Military History

This Week in History | Week 47

By The Cove November 16, 2020


Week 47 | 16 - 22 November

 

17 November 1943 | The Battle of Sattelberg

The Battle of Sattelberg took place between 17 and 25 November 1943, during the Huon Peninsula campaign. Involving forces from Australia, the United States and Japan, the fighting centred on the Sattelberg mission station which was situated atop a hill about 900 metres above sea level, approximately 8 kilometres inland from Finschhafen, New Guinea.

Following the Australian landing at Scarlet Beach, a large force of Japanese had retreated inland towards Sattelberg.

Holding the high ground, the Japanese subsequently threatened the Australian lines of communication as they proceeded to advance south towards Finschhafen, and in order to neutralise this threat, the Australian 26th Brigade was tasked with capturing the mission.

Over the course of 10 days they advanced west from Jivevaneng up the southern approaches to the mission, reducing the Japanese position with armour, artillery and air support, before the Japanese finally abandoned Sattelberg and withdrew north to Wareo, having suffered heavy casualties and running low on supplies.

A Film about the battle is archived on the AWM website, a link can be found here.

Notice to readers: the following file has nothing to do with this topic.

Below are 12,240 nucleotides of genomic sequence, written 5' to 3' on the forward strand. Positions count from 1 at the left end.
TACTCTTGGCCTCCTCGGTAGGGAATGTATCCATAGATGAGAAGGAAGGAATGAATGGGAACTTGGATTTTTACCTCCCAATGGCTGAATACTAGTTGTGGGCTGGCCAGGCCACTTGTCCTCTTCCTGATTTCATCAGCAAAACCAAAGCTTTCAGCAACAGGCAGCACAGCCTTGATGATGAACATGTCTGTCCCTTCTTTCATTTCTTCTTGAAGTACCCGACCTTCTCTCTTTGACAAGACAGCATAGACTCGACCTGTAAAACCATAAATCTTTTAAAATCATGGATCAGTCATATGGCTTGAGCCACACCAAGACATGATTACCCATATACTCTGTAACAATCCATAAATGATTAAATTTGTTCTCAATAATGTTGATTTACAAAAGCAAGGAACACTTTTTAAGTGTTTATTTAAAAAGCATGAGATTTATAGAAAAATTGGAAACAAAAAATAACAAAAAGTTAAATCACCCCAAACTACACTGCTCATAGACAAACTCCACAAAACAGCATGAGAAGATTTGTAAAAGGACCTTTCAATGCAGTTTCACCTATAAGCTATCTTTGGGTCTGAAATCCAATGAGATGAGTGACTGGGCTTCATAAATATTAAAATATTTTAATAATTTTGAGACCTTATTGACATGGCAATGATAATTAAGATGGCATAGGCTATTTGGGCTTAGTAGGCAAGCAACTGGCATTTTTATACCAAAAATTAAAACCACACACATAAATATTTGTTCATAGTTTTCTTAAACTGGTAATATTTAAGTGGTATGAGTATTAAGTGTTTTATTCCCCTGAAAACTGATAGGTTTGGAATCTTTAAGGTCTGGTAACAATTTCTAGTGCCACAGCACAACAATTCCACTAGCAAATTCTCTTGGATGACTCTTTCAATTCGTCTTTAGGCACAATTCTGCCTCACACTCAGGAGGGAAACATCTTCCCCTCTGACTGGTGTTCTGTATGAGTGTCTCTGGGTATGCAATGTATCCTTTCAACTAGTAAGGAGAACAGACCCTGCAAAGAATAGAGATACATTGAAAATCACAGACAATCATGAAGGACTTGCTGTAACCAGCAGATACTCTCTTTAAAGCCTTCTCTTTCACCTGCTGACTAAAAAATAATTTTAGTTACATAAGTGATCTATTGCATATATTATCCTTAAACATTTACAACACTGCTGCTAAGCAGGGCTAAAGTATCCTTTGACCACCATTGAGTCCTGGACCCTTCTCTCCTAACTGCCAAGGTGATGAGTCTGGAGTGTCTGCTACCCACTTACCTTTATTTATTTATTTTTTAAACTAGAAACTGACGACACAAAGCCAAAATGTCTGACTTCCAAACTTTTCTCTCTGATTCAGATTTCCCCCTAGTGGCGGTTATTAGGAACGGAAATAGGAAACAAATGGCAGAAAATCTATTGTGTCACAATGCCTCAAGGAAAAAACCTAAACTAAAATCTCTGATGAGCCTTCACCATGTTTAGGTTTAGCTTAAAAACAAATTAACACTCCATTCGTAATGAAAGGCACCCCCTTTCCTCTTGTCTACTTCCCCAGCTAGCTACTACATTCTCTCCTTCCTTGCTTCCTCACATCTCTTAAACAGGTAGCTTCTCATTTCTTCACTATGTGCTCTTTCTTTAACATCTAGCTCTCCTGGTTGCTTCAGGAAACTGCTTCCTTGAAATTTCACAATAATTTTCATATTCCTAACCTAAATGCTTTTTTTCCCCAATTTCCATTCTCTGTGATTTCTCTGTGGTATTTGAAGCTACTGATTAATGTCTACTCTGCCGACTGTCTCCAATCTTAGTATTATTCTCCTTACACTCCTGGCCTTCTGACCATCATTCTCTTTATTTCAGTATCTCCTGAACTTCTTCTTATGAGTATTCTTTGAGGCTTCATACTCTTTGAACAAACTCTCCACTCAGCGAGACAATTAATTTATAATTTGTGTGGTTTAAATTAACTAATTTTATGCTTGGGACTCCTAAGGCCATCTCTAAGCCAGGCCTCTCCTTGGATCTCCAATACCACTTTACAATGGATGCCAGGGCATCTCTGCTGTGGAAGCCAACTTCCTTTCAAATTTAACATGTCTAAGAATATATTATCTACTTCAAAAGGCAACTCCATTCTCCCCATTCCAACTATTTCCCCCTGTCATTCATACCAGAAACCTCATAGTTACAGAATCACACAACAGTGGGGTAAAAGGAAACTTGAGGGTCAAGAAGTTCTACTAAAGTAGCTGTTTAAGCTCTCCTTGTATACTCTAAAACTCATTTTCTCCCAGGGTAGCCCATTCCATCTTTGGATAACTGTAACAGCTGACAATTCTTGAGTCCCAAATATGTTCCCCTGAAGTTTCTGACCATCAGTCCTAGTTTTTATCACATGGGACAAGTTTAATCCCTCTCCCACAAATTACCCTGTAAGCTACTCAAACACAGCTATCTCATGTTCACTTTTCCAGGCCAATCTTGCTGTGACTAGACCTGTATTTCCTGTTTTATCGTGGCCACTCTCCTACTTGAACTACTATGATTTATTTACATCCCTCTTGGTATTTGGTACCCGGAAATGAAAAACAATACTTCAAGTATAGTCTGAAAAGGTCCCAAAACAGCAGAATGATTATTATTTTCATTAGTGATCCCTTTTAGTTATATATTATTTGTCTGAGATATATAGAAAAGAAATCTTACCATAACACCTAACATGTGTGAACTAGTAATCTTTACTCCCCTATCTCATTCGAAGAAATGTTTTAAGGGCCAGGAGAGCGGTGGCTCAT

18 November 1916 | Somme campaign ends

After four months and more than 1,200,000 casualties on both sides, General Douglas Haig calls off the Somme offensive.

 

18 November 1942 | Popondetta captured by Australians

Popondetta, on the steamy kunai plains north of the Owen Stanley Range, became a major Allied base for the attack on the Japanese-held beachheads in Papua.

 

19 November 1942 | Battle of the Beachheads

Australian victories at Milne Bay (25 August – 7 September 1942) and Kokoda (21 July – 16 November 1942) destroyed Japanese plans for capturing Port Moresby, but 9,000 Japanese remained entrenched in the eminently defensible northern beachheads of Buna, Gona and Sanananda.

The weary Australian units, who had pushed the Japanese across the Owen Stanley Range, were called upon to attack and capture Sanananda and Gona, even though many units were down to one-third normal strength. Two regiments of the American 32nd Division were given the task of capturing Buna.

The untried American 128th Regiment launched their attack on Buna and nearby Cape Endaiadere on 19 November 1942 but failed against experienced Japanese troops. A day later the Australian 25th Brigade attacked Gona, while the 16th Brigade advanced up the central Sanananda Track. The battle for the beachheads dragged on into the middle of January 1943. It seemed that the Allies could only surround and starve out the Japanese, but suddenly in the middle of January it became clear that the Japanese were evacuating the survivors by sea. By 22 January 1943, Japanese resistance had ended and the campaign in Papua had been won.

 


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The views expressed in this article are those of the author and do not necessarily reflect the position of the Australian Army, the Department of Defence or the Australian Government.



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